It’s not clear what Trump meant by “maybe we’ll have another chance,” but when you’re president, people take even offhand remarks about violating international law pretty seriously. BuzzFeed spoke with several Iraqis on the front lines of the battle against ISIS, and they said they were prepared to take up arms against Americans if they attempted to take their country’s natural resources.

“I participated in the attack against the Americans by attacking them with mortars and roadside bombs, and I’m ready to do it again,” said Abu Luay, an Iraqi security official using a nom de guerre, who is currently fighting the terrorist group in northwest Iraq. “We kept our ammunition and weapons from the time the Americans left for fighting ISIS. But once ISIS is gone we will save our weapons for the Americans.”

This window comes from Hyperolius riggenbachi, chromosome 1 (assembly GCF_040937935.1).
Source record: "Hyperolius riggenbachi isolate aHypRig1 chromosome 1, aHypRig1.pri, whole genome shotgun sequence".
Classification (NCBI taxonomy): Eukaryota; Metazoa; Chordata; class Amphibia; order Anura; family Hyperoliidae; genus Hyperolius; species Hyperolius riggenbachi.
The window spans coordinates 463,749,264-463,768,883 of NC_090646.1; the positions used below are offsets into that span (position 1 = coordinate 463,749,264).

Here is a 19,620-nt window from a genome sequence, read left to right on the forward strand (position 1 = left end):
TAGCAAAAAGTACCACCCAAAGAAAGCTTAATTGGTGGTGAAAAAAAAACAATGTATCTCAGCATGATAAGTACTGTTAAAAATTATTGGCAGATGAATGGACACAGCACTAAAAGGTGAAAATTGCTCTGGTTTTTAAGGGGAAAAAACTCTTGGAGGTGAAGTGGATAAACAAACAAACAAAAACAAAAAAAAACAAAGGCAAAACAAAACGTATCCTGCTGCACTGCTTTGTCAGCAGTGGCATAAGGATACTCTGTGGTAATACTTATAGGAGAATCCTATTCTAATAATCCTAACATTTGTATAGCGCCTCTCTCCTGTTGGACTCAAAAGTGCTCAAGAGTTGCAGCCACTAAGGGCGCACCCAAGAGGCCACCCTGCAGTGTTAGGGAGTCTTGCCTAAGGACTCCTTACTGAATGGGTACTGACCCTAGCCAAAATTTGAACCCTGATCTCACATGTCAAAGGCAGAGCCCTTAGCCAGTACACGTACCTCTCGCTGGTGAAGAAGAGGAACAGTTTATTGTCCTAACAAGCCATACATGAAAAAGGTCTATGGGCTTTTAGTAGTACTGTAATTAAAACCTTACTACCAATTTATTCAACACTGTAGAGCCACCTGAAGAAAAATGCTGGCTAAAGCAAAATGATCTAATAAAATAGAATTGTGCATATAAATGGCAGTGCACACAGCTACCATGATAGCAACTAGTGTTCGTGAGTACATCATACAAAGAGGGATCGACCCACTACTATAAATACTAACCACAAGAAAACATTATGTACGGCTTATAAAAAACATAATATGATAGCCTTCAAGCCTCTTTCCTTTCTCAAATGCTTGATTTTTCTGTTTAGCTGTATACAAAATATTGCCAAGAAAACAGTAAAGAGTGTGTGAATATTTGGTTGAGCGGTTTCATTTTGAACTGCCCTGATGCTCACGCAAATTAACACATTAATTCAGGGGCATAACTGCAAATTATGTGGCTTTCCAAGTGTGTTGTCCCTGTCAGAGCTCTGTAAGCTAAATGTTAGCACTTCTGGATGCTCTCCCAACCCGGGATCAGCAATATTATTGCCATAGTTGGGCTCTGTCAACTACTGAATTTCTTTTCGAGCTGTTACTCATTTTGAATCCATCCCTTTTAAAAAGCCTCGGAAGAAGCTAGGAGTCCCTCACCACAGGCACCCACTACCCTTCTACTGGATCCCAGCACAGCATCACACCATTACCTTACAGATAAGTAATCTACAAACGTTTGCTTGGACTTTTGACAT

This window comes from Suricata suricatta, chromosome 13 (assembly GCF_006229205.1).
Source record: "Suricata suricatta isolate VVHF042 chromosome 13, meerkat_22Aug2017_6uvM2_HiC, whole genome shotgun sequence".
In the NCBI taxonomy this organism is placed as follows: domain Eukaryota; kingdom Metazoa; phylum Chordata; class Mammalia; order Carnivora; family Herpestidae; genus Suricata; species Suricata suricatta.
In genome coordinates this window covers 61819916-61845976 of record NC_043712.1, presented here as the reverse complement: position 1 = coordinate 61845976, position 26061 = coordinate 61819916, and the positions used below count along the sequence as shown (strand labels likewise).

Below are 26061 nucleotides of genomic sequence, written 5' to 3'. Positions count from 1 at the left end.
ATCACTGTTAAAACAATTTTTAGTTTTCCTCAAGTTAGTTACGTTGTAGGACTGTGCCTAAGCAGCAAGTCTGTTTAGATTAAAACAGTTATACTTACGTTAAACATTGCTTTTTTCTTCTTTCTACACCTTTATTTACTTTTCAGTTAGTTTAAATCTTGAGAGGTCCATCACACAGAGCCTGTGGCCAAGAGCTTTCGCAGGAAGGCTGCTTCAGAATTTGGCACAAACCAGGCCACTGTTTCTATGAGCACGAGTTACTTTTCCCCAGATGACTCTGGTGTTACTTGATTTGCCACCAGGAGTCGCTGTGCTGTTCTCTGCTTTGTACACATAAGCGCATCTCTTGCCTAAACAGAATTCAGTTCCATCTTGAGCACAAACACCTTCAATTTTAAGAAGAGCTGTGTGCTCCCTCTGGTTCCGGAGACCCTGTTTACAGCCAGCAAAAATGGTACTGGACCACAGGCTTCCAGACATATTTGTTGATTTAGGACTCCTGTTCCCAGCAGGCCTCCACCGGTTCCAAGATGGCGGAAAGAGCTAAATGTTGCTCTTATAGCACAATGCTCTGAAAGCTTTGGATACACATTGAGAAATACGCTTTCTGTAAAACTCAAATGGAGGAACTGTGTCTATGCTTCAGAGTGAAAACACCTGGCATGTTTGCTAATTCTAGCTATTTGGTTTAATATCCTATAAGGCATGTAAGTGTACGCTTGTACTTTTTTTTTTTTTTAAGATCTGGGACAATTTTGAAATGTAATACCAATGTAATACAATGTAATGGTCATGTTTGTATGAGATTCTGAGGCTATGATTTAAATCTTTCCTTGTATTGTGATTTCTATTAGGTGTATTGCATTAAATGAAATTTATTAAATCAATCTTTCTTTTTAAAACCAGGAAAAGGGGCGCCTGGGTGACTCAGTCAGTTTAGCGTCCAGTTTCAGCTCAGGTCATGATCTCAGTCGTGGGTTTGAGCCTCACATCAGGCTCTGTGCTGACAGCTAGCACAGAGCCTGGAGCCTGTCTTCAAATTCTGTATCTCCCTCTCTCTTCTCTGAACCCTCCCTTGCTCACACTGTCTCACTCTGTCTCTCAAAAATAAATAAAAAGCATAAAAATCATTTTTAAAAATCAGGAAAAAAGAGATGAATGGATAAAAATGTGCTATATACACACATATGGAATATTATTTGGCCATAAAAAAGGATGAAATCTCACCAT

Several other people at a base for Popular Mobilization Units, a new branch of Iraq’s armed forces consisting of former militiamen and volunteers fighting against ISIS, said the move would be counterproductive. Iraq recently took out a $5.3 billion loan from the International Monetary Fund, in part to help pay for the fight against ISIS.

“There’s no way Trump could take the oil unless he launched a new military front and it be a new world war,” said Kareem Kashekh, a photographer who works for the Popular Mobilization Units.

(h/t New York Magazine)

Reality

Specifically, the Annex to the Hague Convention of 1907 on the Laws and Customs of War, which says that “private property … must be respected (and) cannot be confiscated.” It also says that “pillage is formally forbidden.”